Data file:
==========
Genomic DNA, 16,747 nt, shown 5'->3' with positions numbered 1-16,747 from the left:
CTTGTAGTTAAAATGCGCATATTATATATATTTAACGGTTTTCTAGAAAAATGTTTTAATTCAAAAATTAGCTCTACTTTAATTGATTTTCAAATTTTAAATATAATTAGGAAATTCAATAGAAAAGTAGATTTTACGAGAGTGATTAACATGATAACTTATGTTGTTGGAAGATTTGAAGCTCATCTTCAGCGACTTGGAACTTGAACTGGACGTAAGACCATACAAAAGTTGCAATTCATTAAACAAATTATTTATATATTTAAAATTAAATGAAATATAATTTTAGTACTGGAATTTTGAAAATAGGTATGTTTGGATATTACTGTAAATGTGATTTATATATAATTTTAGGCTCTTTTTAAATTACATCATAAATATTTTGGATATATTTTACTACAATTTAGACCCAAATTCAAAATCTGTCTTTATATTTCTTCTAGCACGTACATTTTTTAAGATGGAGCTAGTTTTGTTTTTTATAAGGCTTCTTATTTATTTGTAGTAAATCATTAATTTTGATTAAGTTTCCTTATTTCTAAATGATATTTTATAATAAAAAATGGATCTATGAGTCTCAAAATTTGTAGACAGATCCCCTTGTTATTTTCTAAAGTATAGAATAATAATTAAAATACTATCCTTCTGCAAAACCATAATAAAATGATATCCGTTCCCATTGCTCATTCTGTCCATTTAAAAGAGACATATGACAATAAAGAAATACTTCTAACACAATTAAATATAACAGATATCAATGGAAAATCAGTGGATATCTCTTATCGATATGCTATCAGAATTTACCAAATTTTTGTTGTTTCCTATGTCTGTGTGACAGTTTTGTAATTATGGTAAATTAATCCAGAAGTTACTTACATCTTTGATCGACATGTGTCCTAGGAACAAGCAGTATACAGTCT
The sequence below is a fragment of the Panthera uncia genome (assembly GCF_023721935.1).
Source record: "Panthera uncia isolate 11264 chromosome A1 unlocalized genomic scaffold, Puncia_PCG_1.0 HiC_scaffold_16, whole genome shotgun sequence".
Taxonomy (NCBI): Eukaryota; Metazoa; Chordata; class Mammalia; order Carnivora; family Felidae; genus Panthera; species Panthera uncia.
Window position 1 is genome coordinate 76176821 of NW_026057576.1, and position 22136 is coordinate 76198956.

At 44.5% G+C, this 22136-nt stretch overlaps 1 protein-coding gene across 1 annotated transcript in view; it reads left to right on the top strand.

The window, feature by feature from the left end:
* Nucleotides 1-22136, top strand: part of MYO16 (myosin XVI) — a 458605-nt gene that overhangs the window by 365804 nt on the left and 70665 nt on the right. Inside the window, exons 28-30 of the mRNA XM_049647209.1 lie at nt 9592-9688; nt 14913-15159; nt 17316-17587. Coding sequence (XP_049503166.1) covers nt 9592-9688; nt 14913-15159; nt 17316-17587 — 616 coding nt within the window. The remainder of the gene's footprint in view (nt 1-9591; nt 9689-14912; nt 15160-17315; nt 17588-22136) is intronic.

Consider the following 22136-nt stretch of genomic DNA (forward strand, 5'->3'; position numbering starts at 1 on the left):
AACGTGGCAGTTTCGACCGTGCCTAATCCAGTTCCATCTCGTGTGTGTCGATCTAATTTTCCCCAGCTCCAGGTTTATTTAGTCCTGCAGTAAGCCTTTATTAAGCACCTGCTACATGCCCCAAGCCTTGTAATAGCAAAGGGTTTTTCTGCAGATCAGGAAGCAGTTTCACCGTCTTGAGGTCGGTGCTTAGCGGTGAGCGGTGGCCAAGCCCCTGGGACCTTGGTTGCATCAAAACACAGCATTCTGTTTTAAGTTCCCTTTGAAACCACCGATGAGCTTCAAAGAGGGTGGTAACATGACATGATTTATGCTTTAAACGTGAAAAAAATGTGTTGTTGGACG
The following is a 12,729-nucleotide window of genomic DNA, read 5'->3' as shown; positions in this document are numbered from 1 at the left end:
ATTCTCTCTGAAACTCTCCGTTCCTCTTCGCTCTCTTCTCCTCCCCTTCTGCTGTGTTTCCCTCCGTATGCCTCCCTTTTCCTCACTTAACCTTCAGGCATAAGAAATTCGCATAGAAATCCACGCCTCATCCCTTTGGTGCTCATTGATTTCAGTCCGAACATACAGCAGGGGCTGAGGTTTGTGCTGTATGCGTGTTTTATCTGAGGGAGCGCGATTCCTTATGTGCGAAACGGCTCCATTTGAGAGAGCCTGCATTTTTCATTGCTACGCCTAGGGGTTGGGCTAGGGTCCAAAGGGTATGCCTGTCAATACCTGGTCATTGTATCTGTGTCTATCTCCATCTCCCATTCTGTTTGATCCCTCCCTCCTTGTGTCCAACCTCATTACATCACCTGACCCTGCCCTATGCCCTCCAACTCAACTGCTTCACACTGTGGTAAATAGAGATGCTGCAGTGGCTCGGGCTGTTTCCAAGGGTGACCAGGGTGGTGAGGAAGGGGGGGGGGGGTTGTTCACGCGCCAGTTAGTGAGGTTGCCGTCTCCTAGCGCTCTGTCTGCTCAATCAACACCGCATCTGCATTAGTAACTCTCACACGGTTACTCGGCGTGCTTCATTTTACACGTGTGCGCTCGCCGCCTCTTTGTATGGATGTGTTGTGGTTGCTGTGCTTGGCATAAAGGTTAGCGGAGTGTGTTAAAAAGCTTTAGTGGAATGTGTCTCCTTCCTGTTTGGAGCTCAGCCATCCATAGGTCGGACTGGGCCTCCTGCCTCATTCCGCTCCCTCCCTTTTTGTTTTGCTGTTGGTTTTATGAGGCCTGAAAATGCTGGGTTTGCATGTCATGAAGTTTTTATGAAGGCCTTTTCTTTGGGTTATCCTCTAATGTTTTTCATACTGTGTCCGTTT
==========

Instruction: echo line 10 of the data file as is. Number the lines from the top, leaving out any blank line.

Consider the following 22136-nt stretch of genomic DNA (forward strand, 5'->3'; position numbering starts at 1 on the left):